WASHINGTON — Virgin Galactic is on schedule to begin flights of its small-satellite launch vehicle by the end of 2016, hoping to tap into what the company’s chief executive believes is a lucrative and growing market.
In a speech at the Satellite 2015 conference here, George Whitesides said the success of some small-satellite ventures in recent years, and the emergence of a number of new ones planning in some cases hundreds of satellites, offered a promising market for his company.
“There’s several key trends converging now in the small space sector that have the potential to reshape our industry,” he said. Those trends include an “insatiable demand” for communications and other data services, the application of mass production techniques to small satellites, and an influx of funding into the industry.
That potential, he argued, can’t be fully realized if companies have to rely on secondary payload accommodations on other launches or deployment from the International Space Station, as many smallsats are currently launched. “With those secondary opportunities, you hardly get any choice of where and when you can fly,” he said.
Whitesides hopes that Virgin Galactic’s LauncherOne, first announced in 2012, can solve that by providing dedicated launches of small satellites, weighing up to about 225 kilograms, for less than $10 million. “As time has gone by, I’ve only gotten more and more excited about it,” he said.
The company recently started hot-fire tests of an engine called Newton 3 developed by Virgin Galactic for the first stage of LauncherOne, Whitesides said. That engine, capable of generating 265,000 to 335,000 newtons of thrust, uses liquid oxygen and kerosene propellants.
“We’re now to the point where we’re very confident that we can build a very affordable rocket,” Whitesides said. After his speech, he said the company was on schedule to begin flights by the end of 2016, with even initial test flights likely carrying some satellites.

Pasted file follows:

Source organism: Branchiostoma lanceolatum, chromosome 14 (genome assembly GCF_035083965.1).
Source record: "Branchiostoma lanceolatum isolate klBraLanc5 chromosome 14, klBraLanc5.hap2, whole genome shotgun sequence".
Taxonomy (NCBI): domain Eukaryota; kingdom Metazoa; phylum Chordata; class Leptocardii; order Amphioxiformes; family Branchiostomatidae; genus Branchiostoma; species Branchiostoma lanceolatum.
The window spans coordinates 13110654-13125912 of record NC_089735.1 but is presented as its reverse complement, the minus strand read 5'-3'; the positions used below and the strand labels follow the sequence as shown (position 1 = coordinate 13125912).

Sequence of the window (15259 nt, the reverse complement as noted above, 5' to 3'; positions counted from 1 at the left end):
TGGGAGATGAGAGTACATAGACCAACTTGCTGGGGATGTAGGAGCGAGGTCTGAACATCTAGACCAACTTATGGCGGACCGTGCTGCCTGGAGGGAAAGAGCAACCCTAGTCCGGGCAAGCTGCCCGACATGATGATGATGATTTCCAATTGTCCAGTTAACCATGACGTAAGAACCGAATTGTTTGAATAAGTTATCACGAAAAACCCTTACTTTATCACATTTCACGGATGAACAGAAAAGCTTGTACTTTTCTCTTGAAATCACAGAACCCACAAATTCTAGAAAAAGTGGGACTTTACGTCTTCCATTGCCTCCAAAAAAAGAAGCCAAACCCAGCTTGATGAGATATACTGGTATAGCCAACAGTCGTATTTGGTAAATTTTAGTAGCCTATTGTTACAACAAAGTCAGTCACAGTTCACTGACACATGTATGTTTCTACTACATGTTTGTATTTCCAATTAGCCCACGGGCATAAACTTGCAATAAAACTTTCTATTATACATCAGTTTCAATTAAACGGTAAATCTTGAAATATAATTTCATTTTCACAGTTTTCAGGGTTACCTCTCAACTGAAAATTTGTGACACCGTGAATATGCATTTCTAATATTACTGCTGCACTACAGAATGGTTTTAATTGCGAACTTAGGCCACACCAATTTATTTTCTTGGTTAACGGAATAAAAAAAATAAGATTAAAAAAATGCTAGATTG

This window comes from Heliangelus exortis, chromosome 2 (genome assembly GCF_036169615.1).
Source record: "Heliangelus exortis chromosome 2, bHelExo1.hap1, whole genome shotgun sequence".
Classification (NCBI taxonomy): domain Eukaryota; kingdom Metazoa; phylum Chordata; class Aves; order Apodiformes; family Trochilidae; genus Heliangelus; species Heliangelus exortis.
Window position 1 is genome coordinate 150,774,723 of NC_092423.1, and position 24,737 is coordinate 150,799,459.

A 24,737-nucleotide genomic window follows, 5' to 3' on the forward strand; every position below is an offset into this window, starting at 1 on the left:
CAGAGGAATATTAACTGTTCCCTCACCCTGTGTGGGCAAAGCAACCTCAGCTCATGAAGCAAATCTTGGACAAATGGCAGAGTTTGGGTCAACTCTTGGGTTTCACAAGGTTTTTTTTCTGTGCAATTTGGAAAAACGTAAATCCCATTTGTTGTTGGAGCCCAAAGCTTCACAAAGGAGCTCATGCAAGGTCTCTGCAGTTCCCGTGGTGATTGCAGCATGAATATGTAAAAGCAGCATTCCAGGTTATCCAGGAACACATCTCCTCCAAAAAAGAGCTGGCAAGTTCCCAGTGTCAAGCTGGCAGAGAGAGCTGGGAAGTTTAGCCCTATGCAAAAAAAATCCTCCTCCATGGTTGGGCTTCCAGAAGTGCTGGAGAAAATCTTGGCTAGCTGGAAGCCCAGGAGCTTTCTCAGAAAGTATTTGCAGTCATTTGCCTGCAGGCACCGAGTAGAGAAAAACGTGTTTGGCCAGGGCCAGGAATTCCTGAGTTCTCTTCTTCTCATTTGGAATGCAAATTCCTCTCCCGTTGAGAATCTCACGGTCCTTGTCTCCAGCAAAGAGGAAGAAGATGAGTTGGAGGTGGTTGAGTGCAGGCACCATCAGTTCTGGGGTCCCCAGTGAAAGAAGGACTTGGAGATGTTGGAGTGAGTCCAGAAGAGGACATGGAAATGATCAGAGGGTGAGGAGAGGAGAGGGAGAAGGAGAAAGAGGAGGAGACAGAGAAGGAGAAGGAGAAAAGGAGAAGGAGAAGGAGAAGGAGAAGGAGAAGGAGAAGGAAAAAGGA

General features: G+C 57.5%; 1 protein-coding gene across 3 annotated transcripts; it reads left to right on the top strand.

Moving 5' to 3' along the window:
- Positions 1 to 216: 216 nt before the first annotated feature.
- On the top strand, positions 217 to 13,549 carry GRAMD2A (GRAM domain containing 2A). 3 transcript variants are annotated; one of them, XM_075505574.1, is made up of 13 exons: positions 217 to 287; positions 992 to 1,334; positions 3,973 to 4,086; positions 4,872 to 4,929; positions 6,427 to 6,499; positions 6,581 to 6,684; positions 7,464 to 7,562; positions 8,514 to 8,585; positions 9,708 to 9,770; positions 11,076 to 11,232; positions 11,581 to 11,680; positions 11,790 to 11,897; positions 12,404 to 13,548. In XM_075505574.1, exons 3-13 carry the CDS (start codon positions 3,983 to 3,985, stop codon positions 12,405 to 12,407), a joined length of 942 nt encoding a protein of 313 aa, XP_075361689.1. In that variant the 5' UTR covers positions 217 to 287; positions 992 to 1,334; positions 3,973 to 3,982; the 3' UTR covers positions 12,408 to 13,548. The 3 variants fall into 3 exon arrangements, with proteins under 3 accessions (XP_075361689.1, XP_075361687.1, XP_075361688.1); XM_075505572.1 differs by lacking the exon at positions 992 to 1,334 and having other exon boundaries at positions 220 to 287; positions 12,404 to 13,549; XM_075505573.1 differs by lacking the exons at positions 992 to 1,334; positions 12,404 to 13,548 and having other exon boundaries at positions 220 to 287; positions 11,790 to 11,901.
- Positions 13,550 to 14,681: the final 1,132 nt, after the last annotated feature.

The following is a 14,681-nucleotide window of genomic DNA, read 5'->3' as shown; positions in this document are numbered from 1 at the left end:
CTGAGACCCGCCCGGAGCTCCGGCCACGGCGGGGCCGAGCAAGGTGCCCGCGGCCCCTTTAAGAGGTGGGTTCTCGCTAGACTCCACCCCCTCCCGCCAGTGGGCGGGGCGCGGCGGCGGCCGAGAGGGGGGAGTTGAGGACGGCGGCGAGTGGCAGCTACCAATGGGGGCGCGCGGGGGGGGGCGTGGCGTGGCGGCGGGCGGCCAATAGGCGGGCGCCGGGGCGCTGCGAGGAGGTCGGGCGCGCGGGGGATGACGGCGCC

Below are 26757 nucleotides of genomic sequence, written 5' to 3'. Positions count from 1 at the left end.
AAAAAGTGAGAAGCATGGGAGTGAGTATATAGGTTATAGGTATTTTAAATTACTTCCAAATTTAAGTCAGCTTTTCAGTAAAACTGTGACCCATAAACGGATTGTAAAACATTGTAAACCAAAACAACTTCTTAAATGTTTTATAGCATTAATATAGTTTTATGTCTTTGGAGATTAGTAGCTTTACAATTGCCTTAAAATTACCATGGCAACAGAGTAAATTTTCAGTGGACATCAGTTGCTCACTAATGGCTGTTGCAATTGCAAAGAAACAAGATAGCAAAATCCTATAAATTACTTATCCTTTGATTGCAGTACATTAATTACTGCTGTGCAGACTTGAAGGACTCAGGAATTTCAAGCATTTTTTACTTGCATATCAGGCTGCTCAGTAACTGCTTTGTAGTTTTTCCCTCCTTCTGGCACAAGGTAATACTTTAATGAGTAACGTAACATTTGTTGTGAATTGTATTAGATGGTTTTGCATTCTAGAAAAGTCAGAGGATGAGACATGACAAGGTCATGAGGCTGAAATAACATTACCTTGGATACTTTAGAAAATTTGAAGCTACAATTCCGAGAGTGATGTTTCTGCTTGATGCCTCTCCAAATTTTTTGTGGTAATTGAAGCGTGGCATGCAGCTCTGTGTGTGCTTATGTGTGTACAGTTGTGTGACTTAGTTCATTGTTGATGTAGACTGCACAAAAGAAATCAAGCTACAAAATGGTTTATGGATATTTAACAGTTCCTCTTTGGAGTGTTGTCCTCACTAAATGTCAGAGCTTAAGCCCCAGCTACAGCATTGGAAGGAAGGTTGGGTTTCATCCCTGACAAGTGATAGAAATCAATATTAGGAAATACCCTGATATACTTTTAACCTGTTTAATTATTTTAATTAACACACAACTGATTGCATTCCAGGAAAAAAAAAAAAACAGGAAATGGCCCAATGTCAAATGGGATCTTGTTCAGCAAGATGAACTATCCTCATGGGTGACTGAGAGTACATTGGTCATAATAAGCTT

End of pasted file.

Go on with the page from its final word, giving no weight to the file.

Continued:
When Virgin Galactic unveiled LauncherOne in July 2012, the company announced several initial customers, including Skybox Imaging, GeoOptics, Spaceflight, Inc. and Planetary Resources. The company has signed up several additional customers since then, Whitesides said, but has not disclosed them publicly.
Virgin Galactic has also moved LauncherOne operations from the company’s main facility in Mojave, California, to a new one in Long Beach, California, that the company announced in February. In addition to existing staff that moved to Long Beach, a job fair held March 7 at the Long Beach site attracted between 5,000 and 6,000 job applicants, Whitesides said, seeking about 100 open positions.
The decision to move LauncherOne work to Long Beach was based on a desire to access a larger potential workforce than possible in Mojave, a small town about 150 kilometers from Los Angeles. Unlike the development of SpaceShipTwo, which was done in conjunction with Scaled Composites in Mojave, Whitesides said Virgin Galactic was free with LauncherOne to find other locations in southern California with a larger pool of qualified workers to draw from.
Work continues on Mojave on a second SpaceShipTwo suborbital vehicle, replacing the one lost in a fatal crash in October 2014. “We’re probably as much as 90-percent structurally complete” on that vehicle, he said, although he said there were “several months” of work remaining on the vehicle’s other systems before flight tests could begin.
That work is in progress even as the National Transportation Safety Board continues its investigation into the accident. “We’re a party in the investigation, so we can get a sense of what their findings are and, to the extent any are safety-related, we can act on them before the report comes out,” he said, adding that he could not discuss any specific steps while the investigation is ongoing.